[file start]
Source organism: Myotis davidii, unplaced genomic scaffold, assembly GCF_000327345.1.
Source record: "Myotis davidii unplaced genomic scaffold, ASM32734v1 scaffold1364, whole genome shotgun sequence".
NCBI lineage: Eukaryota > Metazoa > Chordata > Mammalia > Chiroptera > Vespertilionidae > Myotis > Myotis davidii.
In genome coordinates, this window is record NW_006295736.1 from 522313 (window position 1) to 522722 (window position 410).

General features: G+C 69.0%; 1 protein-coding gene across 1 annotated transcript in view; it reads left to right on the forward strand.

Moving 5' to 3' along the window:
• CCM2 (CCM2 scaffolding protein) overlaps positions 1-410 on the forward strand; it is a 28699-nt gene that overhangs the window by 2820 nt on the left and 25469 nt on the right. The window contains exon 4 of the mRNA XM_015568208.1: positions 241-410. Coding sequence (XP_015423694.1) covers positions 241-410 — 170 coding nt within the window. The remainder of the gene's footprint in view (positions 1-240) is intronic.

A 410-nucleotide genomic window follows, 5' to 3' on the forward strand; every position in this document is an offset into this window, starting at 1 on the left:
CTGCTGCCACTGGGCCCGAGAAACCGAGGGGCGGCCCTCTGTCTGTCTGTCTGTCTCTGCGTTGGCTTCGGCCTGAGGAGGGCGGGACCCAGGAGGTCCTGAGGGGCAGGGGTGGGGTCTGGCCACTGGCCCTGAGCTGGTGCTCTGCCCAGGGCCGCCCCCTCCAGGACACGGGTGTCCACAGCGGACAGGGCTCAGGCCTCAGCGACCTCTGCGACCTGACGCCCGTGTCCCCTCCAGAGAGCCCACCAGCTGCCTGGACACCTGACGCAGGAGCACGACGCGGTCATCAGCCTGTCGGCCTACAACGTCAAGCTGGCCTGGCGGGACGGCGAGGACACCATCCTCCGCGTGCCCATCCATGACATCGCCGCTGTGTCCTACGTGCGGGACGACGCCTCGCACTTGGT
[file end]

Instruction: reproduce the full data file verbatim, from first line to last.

Source organism: Myotis davidii, unplaced genomic scaffold, assembly GCF_000327345.1.
Source record: "Myotis davidii unplaced genomic scaffold, ASM32734v1 scaffold1364, whole genome shotgun sequence".
NCBI lineage: Eukaryota > Metazoa > Chordata > Mammalia > Chiroptera > Vespertilionidae > Myotis > Myotis davidii.
In genome coordinates, this window is record NW_006295736.1 from 522313 (window position 1) to 522722 (window position 410).

General features: G+C 69.0%; 1 protein-coding gene across 1 annotated transcript in view; it reads left to right on the forward strand.

Moving 5' to 3' along the window:
• CCM2 (CCM2 scaffolding protein) overlaps positions 1-410 on the forward strand; it is a 28699-nt gene that overhangs the window by 2820 nt on the left and 25469 nt on the right. The window contains exon 4 of the mRNA XM_015568208.1: positions 241-410. Coding sequence (XP_015423694.1) covers positions 241-410 — 170 coding nt within the window. The remainder of the gene's footprint in view (positions 1-240) is intronic.

A 410-nucleotide genomic window follows, 5' to 3' on the forward strand; every position in this document is an offset into this window, starting at 1 on the left:
CTGCTGCCACTGGGCCCGAGAAACCGAGGGGCGGCCCTCTGTCTGTCTGTCTGTCTCTGCGTTGGCTTCGGCCTGAGGAGGGCGGGACCCAGGAGGTCCTGAGGGGCAGGGGTGGGGTCTGGCCACTGGCCCTGAGCTGGTGCTCTGCCCAGGGCCGCCCCCTCCAGGACACGGGTGTCCACAGCGGACAGGGCTCAGGCCTCAGCGACCTCTGCGACCTGACGCCCGTGTCCCCTCCAGAGAGCCCACCAGCTGCCTGGACACCTGACGCAGGAGCACGACGCGGTCATCAGCCTGTCGGCCTACAACGTCAAGCTGGCCTGGCGGGACGGCGAGGACACCATCCTCCGCGTGCCCATCCATGACATCGCCGCTGTGTCCTACGTGCGGGACGACGCCTCGCACTTGGT